Look for opportunities to help students move throughout the school day.
There is a lot of strong evidence to support the brain–body connection when it comes to movement. In addition to promoting physical health, getting children and youth to move and be active throughout the day – even in short doses – promotes learning and mental health! In order to help children want to be physically active, it's important to make the activities FUN!
Physical activity and learning: Short, classroom-based physical activity breaks have been shown to increase attention and on-task behavior.1,2 A majority of studies have found a positive association between physical activity breaks and cognitive skills, attitudes, and academic behavior.3,4 In addition to embedding movement in the classroom, make sure that students have opportunities to participate in physical education and engage in enjoyable active play during recess and after-school.
Physical activity and mental health: Physical activity and exercise have both short-term and long-term effects on mental health.5,6 Usually within five minute s of moderate exercise such as walking, there is positive effect on mood. In addition to helping people feel good emotionally, moderate-intensity exercise on a regular basis can help to reduce and prevent anxiety and depression.7
1 Janssen, M., Chinapaw, M. J. M., Rouh, S. P., Toussaint, H. M., van Mechelen, W., & Verhagen, E. A. L. M. (2014). A short physical activity break from cognitive tasks increases selective attention in primary school children aged 10-11. Mental Health and Physical Activity, 7, 129-134.
2 Kibbe, D. L., et al. (2011). Ten years of TAKE 10®: Integrating physical activity with academic concepts in elementary school classrooms. Preventive Medicine, 52, 543-550. See www.take10.net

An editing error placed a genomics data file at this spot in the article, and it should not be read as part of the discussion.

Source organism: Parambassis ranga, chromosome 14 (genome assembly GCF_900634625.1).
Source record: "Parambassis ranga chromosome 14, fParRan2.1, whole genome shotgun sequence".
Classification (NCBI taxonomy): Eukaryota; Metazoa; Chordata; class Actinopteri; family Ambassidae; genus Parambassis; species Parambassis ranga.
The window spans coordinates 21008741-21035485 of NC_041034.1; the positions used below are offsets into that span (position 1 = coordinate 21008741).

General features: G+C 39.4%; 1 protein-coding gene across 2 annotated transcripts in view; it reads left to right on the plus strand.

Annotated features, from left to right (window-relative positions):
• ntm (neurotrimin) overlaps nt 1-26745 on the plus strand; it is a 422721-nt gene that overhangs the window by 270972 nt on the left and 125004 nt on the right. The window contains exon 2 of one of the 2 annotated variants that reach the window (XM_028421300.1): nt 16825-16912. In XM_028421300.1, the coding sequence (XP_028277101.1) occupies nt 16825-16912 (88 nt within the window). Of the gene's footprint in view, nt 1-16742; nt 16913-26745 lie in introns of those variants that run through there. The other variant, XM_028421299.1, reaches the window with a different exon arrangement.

3 Centers for Disease Control and Prevention. (2010). The Association Between School Based Physical Activity, Including Physical Education, and Academic Performance. U.S. Department of Health and Human Services, Atlanta, GA. Retrieved from http://www.cdc.gov/healthyyouth/health_and_academics/pdf/pa-pe_paper.pdf
4 Howie, E. K., Beets, M. W., & Pate, R. R. (2014). Acute classroom exercise breaks improve on-task behavior in 4th and 5th grade students: A dose – response. Mental Health and Physical Activity, 7, 65-71.
5 Weir, K. (2011). The exercise effect. Monitor on Psychology, 42(11), p. 48. Retrieved from http://www.apa.org/monitor/2011/12/exercise.aspx.
6 Peluso, M. A., & Andrade, L. H. (2005). Physical activity and mental health: The association between exercise and mood. Clinics, 60, 61-70.
7 Otto, M. W., & Smits, J. A. (2011). Exercise for Mood and Anxiety: Proven Strategies for Overcoming Depression and Enhancing Well-being. Oxford University Press. ISBN: 978-0-19-979100-2.
Website: Actions for Happiness - 'Take care of your body' at http://www.actionforhappiness.org/10-keys-to-happier-living/take-care-of-your-body